Harry Davis at Royal Worcester

The porcelain manufacturers Royal Worcester have had a glorious history dating all the way back to 1751.

In 1788, George III granted a Royal warrant to the company and it became known as 'The Royal Porcelain Works'. The Prince of Wales added to it in 1807 with an additional Royal warrant, as did the the Princess of Wales in 1808. Even today, they remain in service to the crown by appointment of Queen Elizabeth II.

It was this highly esteemed company that Harry Davis begun work for in 1898, at the tender age of just thirteen. It should not come as any great surprise, as Harry's father worked for the factory as a figure maker and his Grandfather, Josiah Davis, was one of the foremost gilders ever to have worked at Royal Worcester. At the time, all three generations worked together at the factory.
Harry was granted a formal seven year apprenticeship in 1899. So having started with menial tasks such as sweeping floors, he was now receiving tutelage, under the landscape painter Ted Salter and particularly from his grandfather. Josiah taught him to draw and paint landscapes in the manner of the leading Barbizon school painter, Jean-Baptiste Corot.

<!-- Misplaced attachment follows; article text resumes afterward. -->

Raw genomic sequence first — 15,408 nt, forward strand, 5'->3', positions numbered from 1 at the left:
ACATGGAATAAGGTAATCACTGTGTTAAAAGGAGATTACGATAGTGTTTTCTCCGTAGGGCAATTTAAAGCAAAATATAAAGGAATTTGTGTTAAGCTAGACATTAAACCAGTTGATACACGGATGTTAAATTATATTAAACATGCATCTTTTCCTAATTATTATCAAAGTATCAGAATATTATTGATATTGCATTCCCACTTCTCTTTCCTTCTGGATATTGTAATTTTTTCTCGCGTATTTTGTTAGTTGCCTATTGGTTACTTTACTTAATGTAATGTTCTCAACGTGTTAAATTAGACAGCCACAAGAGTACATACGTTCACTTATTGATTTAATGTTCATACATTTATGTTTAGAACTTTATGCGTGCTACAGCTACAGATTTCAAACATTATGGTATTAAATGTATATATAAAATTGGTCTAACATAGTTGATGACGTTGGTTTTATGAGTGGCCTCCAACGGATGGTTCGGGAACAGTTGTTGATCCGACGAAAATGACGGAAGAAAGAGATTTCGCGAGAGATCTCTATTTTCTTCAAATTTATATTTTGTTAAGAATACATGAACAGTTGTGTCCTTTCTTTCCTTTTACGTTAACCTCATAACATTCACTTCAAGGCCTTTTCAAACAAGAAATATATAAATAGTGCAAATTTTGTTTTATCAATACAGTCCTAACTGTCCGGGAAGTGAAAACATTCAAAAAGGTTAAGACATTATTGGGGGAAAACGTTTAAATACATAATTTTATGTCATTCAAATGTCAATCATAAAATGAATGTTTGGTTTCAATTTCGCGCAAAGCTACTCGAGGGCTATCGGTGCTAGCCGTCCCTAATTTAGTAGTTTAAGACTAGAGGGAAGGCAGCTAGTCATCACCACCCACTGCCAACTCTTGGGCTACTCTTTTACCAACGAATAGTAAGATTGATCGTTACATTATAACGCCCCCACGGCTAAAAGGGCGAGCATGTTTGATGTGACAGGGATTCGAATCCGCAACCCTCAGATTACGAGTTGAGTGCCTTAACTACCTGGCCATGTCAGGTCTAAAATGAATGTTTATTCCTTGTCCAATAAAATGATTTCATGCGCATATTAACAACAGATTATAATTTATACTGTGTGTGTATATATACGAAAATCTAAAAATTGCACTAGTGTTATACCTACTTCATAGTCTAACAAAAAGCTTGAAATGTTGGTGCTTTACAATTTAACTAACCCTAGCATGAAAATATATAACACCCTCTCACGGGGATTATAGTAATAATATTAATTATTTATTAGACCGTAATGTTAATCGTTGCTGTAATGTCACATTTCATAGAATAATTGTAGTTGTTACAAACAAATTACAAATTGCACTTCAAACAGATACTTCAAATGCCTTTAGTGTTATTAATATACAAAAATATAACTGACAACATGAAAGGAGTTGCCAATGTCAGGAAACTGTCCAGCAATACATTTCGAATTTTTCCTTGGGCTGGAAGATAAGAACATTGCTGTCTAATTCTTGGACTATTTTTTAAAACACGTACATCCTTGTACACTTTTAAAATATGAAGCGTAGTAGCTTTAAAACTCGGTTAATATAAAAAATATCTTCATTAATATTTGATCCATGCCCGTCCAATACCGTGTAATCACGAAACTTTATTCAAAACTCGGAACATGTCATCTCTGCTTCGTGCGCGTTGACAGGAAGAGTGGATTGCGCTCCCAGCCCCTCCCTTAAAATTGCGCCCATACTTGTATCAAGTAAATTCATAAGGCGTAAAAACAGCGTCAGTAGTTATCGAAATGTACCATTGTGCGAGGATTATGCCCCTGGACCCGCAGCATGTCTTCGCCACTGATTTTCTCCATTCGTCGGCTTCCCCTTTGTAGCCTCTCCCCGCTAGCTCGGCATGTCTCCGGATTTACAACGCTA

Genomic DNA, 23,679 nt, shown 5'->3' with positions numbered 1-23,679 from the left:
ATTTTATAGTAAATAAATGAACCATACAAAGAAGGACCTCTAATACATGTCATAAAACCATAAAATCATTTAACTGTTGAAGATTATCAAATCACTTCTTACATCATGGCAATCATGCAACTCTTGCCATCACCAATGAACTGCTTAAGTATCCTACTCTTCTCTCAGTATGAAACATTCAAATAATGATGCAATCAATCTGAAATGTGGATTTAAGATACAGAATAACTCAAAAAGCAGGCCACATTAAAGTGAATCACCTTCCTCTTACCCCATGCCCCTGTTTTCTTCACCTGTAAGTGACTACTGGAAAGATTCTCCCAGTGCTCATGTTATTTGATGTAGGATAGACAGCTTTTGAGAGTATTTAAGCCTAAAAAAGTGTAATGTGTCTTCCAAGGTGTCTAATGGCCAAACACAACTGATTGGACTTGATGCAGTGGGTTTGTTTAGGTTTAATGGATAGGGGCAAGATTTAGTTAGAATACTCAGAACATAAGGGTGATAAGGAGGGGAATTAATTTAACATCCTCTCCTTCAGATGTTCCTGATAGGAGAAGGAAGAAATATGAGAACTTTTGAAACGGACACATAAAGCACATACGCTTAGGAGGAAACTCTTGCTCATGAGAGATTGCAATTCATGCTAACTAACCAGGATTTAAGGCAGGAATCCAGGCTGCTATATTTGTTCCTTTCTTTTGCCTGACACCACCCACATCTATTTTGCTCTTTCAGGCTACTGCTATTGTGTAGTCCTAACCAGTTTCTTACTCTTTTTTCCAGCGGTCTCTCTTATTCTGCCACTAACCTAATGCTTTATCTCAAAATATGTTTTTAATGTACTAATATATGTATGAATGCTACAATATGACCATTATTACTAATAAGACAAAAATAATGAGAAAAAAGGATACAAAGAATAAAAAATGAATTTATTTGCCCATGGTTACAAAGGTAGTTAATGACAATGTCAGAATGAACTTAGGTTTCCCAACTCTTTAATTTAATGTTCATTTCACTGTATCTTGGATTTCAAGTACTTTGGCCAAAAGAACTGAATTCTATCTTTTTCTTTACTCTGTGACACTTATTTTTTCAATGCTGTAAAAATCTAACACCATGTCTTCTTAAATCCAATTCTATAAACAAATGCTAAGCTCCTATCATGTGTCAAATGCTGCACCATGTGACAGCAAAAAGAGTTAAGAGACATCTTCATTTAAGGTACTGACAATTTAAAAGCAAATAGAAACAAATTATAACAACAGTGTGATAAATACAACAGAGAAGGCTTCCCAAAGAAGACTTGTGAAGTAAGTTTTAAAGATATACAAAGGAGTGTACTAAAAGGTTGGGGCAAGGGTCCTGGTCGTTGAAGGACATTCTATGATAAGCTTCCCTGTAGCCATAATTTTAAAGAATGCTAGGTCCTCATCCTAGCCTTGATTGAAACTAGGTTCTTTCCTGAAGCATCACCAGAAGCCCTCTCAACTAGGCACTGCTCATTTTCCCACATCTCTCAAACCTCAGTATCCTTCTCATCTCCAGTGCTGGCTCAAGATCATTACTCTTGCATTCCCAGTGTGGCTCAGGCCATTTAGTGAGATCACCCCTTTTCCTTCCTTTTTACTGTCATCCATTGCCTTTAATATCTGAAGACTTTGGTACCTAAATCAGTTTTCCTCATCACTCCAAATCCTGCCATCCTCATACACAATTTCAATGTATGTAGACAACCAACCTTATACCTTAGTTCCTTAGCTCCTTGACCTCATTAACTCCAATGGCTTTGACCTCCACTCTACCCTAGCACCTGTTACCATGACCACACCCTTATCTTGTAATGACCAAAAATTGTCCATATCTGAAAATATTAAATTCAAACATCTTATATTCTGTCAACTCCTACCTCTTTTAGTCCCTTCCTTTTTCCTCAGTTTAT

It was Ted Salter that encouraged Harry in country pursuits. Harry took up fishing and became a member of the Royal Worcester Fishing Club. In fact, Ted and Harry became great friends, so it was a great shock to Harry when his tutor was killed in a cycling accident in 1902. When we see the great works of Harry Davis, we owe a great thanks to the guiding hand of Ted Salter.

It was only in 1900 that the company allowed painters to sign their works, and so it was fortuitous for Harry, as he went on to prove himself as an artist of distinction and did not dwell in obscurity as his predecessors must have done. Harry became renowned for country subjects such as Sheep, Cows, landscapes and fish. All finished with complete perfection.

Among his great commissions, was the £7,000 service for the Maharaja of Nawanagar (1923). The presentation vase gifted to cricketer Don Bradman for his three double centuries for Worcester (1938). A jardiniere presented to Winston Churchill (1950). He was a confirmed favourite of the Royal Family, and painted the figure of Princess Elizabeth on her favorite horse Tommy, by Doris Lindner (1949).

Harry was awarded the British Empire Medal in Queen Elizabeths fist honours list in 1952. He went on working at Royal Worcester until 1969, when he was eighty three! He died the following year.
It is a pleasure to see the work of Harry Davis being sold at McTear's this month. His attention to detail and his love for the countryside is plain to see. As well as a influences of Jean-Baptiste Corot. Worcester pieces by Harry Davis are often equally spectacular...

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